This article is part of our Rural Reset series, where we evaluate forward-looking, long-term solutions to the issues and challenges facing the people of rural India. Check out our LinkedIn page every Wednesday to find proposals for innovative solutions in the areas of education, gender, and livelihoods. 


Women are the backbone of rural society. From their crucial roles as caregivers and mothers to their high levels of participation in the rural workforce, it is clear the importance of these women to the functioning of their communities. But in spite of their important contributions, rural women remain highly disadvantaged in comparison to their male counterparts. 

Rural women encounter numerous barriers to success. One of these barriers is unequal access to education and healthcare. A study from 2017 found that rural women are 2-3 times more likely to be illiterate than men from their same communities. This discrepancy stems partially from a prioritization of male children in sending children to schools. More than 23 million Indian women also drop-out out of school each year because of improper access to menstrual care and hygienic facilities. These conditions lead in part to an over-representation of women in the informal sector and un- or underpaid labor roles. 

Rural women also experience inauspicious conditions inside of the household. That same study from 2017 found that in some parts of India, as much as 46% of rural women find themselves in child marriages, and 31.2% of these women experience frequent intimate partner violence. Deeply embedded norms around the “proper” behavior of women influence such violence with over half of men surveyed as part of a report on gender-based violence suggesting that they are justified to beat a woman if she “leaves the home without permission.” 

While these numbers suggest a bleak outlook for the millions of women who live in rural areas, this is not to suggest that progress has not been made. Today more Indian women than ever before are accessing education, receiving healthcare, participating in the workforce and free from violence in the home. However, it is clear that there is still a long way to come before rural women are able to thrive, free from gender-based obstacles and challenges.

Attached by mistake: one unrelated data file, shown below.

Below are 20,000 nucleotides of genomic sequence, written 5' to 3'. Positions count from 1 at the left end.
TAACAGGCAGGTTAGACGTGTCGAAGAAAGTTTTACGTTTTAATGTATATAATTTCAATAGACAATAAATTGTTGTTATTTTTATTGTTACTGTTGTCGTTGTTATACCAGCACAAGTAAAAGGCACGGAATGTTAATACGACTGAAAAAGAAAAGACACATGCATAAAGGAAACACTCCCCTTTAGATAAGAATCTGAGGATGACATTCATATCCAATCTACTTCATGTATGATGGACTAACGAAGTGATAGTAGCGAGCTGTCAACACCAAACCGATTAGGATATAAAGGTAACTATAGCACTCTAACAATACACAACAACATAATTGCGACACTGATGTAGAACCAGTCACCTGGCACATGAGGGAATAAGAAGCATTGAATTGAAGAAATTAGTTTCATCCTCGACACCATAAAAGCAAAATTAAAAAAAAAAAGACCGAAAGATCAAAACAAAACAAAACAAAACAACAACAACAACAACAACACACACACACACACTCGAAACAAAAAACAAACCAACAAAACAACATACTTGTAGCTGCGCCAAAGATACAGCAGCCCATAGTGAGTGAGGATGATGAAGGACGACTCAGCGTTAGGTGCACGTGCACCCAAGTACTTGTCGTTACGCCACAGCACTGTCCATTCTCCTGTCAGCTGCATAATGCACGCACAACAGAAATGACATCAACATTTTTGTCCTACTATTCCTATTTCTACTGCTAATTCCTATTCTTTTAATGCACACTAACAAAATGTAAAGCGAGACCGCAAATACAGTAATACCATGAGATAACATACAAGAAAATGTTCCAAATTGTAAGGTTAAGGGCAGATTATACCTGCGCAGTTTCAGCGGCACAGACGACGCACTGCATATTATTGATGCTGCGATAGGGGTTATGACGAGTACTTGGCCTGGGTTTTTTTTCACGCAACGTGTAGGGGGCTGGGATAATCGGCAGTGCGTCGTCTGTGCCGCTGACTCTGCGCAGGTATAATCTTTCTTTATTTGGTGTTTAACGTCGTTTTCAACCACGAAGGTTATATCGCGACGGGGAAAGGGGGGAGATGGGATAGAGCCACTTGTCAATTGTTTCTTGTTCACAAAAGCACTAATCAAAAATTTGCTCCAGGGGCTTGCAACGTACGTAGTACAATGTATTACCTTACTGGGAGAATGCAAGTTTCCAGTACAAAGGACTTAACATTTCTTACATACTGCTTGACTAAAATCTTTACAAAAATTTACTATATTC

Below we briefly introduce three ideas that we believe have the potential to improve the lives of women in rural areas and build a better, more equitable rural society. This is by no means an exhaustive list of the interventions necessary to make real the promise of rural gender equality. However, these ideas do have the power to make a serious difference in the lives of rural women. 

The call for more female leaders in rural society 

India has long been a superstition-ridden society where there is an invisible cloak of culture binding women, especially in rural areas. Time and again, government schemes and projects have been initiated to focus on uplifting the status of rural women. However, the impact of these actions has not seeped through deep enough. One reason for this is that it is not considered natural or culturally appropriate for women to stand up and seek what they desire. All through history, women have been told what to do and what not to do. And more often than not, men have been the ones dictating the norms. By simply altering this dynamic and increasing the prevalence of female leaders and role models, we can observe a real change for women.